settler, was that of Salvador Vallejo. In 1835 General Mariana Guadalupe 
Vallejo was placed in command of the Mexican forces north of the Bay of 
San Francisco, with headquarters at the Presidio Sonoma. He proceeded to 
subject all hostile Indians in his territory to Mexican rule. An expedition 
was organized in 1836 to make a foray into the Clear Lake region, then 
unknown to the Spaniards except by reports of the Indians. Captain Salva- 
dor Vallejo, a brother of the commandante, and Captain Ramon Corrillo 
commanded the force of soldiers. But little is recorded of the operations of 
the expedition, but its success was evidenced by the tractableness of the 
Indians following it, especially toward the Spaniards. 

It was in consideration of these services that Salvador Vallejo applied 
for the Laguna de Lup-Yomi grant. His possession of the land was prob- 
ably, however, based on pre-emption, sustained by his brother's military 
authnrity. The date of ^'allejo's occupation of the valley is fixed at 1840. 


This time is based on old Chief Augustine's statement that it was about ten 
years before the killing of Stone and Kelsey. Vallejo brought many cattle 
into the valley, putting them in charge of a major-domo and ten vaqueros. 
They built a rude log house and a corral on the land now occupied by Mrs. 
M. A. Rickabaugh's ranch in Big valley, near Kelseyville. The late Judge 
Woods Crawford stated that when he came into the valley in 1854 the re- 
mains of this corral still existed, and in 1837 some of the stakes (it being 
an upright pole stockade) were dug out of the ground in a good state of 

Augustine stated that the first major-domo was one Juarez, who re- 
mained several years. The next was named Guadalupe, who married an 
Indian woman, but lost her because his abuse drove her back to her tribe. 
Next in succession were Moretta, an American named Hubbard, and one 
Pinola. The Indians did all the work, constructing the house and corral, and 
herding the cattle. The vaqueros rode bareback, with only a "hackamore" 
bridle to guide their bronchos. In time the stock had multiplied until the 
valley was filled with cattle, and they had become wild as deer and difficult 
to herd. Vallejo finally drove out all the cattle he could round up, but 
disposed of about eight hundred head to Stone and Kelsey when they came 
to Lake county. 

The Adventurous Career of Stone and Kelsey 

The most interesting and tragic chapter in the history of the early set- 
tlement of Lake county is undoubtedly the adventurous career of Stone, 
whose given name is unknown, and Andy Kelsey, in the county for several 
years, and their massacre at the hands of the Indians. Conflicting views 
are held as to the blame of this killing, based on the evidence of white 
settlers and of Chief Augustine, but the consensus of opinion is that the 
deed was justified by the harsh and unjust treatment given the Indians by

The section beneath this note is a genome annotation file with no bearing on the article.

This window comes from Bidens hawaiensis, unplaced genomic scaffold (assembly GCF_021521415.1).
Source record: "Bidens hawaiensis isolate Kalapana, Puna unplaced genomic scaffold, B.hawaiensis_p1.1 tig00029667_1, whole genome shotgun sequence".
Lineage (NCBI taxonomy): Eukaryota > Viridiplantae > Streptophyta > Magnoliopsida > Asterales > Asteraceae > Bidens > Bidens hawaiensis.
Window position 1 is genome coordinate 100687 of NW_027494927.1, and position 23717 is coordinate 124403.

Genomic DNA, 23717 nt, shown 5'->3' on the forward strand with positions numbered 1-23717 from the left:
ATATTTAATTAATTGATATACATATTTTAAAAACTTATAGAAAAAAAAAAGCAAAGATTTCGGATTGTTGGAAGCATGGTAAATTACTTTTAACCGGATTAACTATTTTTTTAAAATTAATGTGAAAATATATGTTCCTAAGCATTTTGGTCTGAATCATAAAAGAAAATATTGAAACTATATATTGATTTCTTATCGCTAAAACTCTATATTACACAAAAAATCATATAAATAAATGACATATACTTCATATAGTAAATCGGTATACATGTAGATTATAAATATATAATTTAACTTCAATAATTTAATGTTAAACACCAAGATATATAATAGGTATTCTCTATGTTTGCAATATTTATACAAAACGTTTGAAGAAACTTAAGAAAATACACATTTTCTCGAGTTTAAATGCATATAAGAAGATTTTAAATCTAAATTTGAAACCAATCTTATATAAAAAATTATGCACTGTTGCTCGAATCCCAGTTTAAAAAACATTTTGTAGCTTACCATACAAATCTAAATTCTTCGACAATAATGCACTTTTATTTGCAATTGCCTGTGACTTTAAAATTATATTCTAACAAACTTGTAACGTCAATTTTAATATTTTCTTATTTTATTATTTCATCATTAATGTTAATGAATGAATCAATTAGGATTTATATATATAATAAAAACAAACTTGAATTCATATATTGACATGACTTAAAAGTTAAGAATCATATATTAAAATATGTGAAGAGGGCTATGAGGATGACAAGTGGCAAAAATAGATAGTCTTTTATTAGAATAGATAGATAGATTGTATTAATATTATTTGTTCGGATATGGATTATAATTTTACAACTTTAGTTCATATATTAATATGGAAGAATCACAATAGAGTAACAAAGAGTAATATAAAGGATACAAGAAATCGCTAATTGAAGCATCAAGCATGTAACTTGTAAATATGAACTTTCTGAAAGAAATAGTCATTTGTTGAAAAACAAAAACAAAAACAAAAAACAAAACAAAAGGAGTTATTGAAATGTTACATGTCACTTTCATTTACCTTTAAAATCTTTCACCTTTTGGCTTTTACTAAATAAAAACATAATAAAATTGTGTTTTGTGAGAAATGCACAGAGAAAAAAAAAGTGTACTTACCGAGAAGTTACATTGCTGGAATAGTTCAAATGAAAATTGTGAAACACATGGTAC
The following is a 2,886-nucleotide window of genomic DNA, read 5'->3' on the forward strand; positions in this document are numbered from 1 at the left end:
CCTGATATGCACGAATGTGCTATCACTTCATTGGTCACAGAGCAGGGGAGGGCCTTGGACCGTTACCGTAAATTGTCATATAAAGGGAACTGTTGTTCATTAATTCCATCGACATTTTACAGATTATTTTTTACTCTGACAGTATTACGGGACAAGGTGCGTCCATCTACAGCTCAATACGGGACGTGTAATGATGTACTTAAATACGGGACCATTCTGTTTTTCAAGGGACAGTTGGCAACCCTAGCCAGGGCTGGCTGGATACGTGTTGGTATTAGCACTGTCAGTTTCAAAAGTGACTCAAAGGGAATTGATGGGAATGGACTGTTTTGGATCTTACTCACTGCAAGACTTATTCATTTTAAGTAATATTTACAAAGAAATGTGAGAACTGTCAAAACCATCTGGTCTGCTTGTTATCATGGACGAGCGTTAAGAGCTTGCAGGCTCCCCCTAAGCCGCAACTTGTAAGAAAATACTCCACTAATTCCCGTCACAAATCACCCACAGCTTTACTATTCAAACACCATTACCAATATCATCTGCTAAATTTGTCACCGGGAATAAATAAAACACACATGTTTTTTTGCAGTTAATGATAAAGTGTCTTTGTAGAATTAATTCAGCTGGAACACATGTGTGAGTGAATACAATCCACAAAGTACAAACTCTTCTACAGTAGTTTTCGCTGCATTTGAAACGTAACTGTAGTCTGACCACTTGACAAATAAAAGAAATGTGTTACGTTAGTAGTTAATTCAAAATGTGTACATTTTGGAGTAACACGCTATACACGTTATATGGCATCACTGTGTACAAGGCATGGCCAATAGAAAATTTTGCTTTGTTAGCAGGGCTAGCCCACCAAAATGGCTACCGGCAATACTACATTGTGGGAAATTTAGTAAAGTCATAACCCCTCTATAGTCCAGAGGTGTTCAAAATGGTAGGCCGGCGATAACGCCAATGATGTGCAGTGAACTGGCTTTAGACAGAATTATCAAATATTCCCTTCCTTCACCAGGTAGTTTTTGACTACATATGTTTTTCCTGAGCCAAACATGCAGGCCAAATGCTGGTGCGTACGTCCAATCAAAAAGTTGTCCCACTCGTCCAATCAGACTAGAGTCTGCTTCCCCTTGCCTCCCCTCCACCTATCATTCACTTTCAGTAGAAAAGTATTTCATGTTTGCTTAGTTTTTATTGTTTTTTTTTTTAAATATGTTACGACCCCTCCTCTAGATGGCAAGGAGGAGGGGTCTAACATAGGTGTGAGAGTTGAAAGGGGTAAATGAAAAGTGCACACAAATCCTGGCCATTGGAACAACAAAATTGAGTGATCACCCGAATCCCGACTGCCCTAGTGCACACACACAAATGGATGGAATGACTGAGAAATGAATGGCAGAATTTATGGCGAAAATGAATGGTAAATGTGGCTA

these two frontiersmen. Making due allowance for the rude stage of de- 
velopment of that time and of the Indians" semi-savagery, the facts stand 
out that Vallejo's major-domos had lived among them for years without 
trouble, and that a succession of cruelties was practiced on the meek ab- 
origines by Stone and Kelsey, arousing resentment which became warfare 
and resulted in their death. 

In the fall of 1847, Stone, Shirland, Andy Kelsey and Hen Kelsey, the 
last named two being brothers, secured from Salvador Vallejo the use of the 
land which he claimed, with their purchase of his remaining stock in the 
county. Stone and Andy Kelsey came to the rancheria and took possession 
of the place aufl cattle. Their operations began with the construction of an 
adobe house forty feet long bj^ fifteen feet wide, divided into two rooms and 
a loft above, which was situated on what is now the Finer ranch, just west 
of and across the creek from the present town of Kelseyville. 

The work was done by Indians, practically without pay, and the ra- 
tions and treatment given them were far short of what they had been used 
to when working for the Spaniards. Resenting this, the Indians complained 
and got only harder tasks and whippings for their dissatisfaction. Trouble 
began to brew, and the Indians helped themselves to what they could find 
and killed not a few cattle for food. 

Stone and Kelsey realized their increasing danger and inveigled the 
Indians to store their weapons in the loft of the house. In the spring of 


1848 the Indians became aggressive, and numbers of them gathered at the 
rancheria and besieged the two white men in their house. A friendly Indian 
made his way to the Sonoma settlement, carrying word of the perilous situ- 
ation. There a relief party was formed, consisting of Ben and Sam Kelsey, 
William M. Boggs, Richard A. Maupin, a young lawyer from Kentucky, 
Elias and John Graham. They rode horseback over the rough trail via the 
present sites of Santa Rosa, Calistoga, over St. Helena mountain, through 
Loconomi valley, over Cobb mountain, and down Kelsey creek. Ems Elliott 
had joined the expedition at his father's ranch near the Hot Springs, now 
Calistoga. The ride took about thirt_y-six hours of almost continuous